Minnesota artist James Hautman wins 2021 Federal Duck Stamp Art Contest
After two days of competition, James Hautman of Chaska, Minn., emerged as the winner of the 2021 Federal Duck Stamp Art Contest with his painting of a pair of redheads floating in the water. The announcement was made via live stream at the U.S. Fish and Wildlife Service Headquarters in Falls Church, Virginia.
Hautman’s acrylic painting will be made into the 2022-2023 Federal Migratory Bird Hunting and Conservation Stamp, or “Duck Stamp”, which will go on sale in late June 2022. The Service produces the Federal Duck Stamp, which sells for $25 and raises approximately $40 million in sales each year. These funds support critical conservation to protect wetland habitats in the National Wildlife Refuge System for the benefit of wildlife and the enjoyment of people.
This year, the Migratory Bird Conservation Commission, chaired by Secretary of the Interior Deb Haaland, approved the allocation of more than $111 million from the fund, made up partly of Duck Stamp dollars, to support the acquisition of lands from willing sellers for the Refuge System. The new areas provide additional access to the public to some of the most spectacular places available for hunting, fishing, birdwatching, hiking, and other outdoor activities.
“The talent at this year’s Duck Stamp contest was incredible,” said Service Principal Deputy Director Martha Williams. “The remarkable attention to detail showcases the birds’ beauty in their natural environment. The sale of Duck Stamps plays a major role in the conservation of public lands and is an essential component of the Biden-Harris administration’s America the Beautiful initiative to conserve 30 percent of our land and waters by 2030. Buy a Duck Stamp and help conserve habitat that protects wildlife and provides recreational opportunities such as hunting, fishing, birdwatching, and hiking.”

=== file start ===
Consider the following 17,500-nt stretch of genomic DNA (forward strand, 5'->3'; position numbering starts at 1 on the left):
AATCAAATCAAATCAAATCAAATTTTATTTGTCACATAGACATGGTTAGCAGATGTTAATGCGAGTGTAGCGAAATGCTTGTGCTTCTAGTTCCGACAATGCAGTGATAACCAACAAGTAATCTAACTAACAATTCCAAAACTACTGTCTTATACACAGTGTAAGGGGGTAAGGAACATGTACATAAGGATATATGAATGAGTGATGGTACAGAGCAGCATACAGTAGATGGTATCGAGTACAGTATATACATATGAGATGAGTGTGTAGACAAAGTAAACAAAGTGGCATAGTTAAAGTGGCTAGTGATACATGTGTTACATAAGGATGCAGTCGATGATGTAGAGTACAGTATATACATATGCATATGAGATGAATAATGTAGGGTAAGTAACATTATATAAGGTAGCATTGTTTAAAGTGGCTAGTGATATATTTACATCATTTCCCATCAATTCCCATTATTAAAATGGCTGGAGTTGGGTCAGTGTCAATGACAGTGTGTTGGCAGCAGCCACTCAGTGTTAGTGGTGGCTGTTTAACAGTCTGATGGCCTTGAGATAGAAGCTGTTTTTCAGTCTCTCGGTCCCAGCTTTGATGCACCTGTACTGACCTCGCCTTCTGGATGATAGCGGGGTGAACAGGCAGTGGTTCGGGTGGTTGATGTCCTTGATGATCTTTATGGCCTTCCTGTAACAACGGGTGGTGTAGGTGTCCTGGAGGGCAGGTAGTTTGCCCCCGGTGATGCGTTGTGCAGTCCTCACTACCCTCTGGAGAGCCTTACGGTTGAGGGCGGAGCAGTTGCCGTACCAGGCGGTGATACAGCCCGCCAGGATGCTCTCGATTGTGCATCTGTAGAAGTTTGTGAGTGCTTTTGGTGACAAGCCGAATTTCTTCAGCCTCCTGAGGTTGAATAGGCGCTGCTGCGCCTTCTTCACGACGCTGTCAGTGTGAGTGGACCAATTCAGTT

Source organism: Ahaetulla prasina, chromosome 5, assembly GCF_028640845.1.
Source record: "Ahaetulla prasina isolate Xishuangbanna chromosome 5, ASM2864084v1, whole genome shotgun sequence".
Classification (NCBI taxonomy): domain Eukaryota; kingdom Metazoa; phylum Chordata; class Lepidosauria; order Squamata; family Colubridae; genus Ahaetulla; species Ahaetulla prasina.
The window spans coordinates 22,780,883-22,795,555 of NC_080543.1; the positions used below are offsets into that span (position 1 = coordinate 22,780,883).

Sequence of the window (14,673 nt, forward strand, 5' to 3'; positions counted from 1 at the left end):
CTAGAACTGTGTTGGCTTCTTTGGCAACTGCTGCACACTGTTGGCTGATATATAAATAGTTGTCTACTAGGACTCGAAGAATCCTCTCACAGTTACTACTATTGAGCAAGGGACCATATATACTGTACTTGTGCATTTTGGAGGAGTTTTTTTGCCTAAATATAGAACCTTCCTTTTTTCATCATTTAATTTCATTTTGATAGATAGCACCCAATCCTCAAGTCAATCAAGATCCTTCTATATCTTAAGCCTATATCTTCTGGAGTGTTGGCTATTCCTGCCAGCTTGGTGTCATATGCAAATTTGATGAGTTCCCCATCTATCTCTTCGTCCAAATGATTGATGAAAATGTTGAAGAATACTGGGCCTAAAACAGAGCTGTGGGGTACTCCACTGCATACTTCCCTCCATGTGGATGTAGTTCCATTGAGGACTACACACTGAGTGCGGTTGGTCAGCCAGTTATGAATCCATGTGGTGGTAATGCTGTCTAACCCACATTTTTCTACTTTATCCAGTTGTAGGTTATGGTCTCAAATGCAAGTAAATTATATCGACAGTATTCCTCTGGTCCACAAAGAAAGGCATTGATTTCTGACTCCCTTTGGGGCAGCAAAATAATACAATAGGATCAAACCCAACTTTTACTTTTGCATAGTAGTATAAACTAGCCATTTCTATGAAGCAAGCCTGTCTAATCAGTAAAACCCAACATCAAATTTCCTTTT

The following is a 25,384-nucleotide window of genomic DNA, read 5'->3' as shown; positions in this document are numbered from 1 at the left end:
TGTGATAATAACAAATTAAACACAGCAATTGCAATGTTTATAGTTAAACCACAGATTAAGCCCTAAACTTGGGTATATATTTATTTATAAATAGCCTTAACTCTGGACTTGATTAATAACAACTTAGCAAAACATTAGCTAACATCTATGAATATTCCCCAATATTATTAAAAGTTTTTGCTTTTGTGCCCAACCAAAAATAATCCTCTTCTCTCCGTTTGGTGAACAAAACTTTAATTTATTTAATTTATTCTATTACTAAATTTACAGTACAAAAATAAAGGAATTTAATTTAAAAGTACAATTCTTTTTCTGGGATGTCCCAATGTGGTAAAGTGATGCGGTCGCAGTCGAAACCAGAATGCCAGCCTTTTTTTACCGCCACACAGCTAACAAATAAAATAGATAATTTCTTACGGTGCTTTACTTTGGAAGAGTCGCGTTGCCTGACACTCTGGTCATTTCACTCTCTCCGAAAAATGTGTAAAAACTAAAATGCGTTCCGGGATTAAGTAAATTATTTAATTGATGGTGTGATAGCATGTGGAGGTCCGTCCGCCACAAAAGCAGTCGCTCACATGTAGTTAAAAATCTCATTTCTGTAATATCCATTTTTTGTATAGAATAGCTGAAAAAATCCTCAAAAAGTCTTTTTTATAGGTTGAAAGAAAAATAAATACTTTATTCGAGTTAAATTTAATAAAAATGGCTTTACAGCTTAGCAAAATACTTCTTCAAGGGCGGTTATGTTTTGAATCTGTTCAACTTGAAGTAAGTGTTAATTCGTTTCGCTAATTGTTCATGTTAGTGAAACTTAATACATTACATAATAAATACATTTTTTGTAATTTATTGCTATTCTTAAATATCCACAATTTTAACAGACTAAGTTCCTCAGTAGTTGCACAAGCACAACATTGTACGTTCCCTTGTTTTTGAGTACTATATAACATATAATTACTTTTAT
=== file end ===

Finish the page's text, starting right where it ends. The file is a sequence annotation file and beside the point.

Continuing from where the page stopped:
Since it was first established in 1934, sales of the Duck Stamp to hunters, bird watchers, outdoor enthusiasts, and collectors have raised more than $1.1 billion to conserve over 6 million acres of habitat for birds and other wildlife and provide countless opportunities for hunting and other wildlife-oriented recreation on our public lands.
Waterfowl hunters age 16 and older are required to purchase and carry the current Federal Duck Stamp. Many non-hunters, including birdwatchers, conservationists, stamp collectors, and others also purchase the stamp in support of habitat conservation. Additionally, a current Federal Duck Stamp can be used for free admission to any national wildlife refuge that charges an entry fee.
In addition to James Hautman, Robert Hautman of Delano, Minnesota, placed second with his acrylic painting of snow geese, and Joshua Spies of Sioux Falls, South Dakota, took third place with his acrylic painting of a flying drake redhead.
Per the 2020 final rule requiring a theme of “celebrating our waterfowl hunting heritage,” this contest had a mandatory requirement that each entry had a waterfowl hunting scene and/or accessory. Of 137 entries judged in this year’s competition, 14 entries made it to the final round of judging. Eligible species for this year’s Federal Duck Stamp Contest were the greater white-fronted goose, Ross’s goose, blue-winged teal, king eider, and redhead. View the online gallery of the 2021 Federal Duck Stamp Art Contest entries here.
The judges for this year’s Federal Duck Stamp Contest were: Paul Rhymer, artist; Dave Goyer, philatelist; Wayne Hubbard, conservation partner; Larry Richardson, artist; and Dixie Sommers, conservation partner.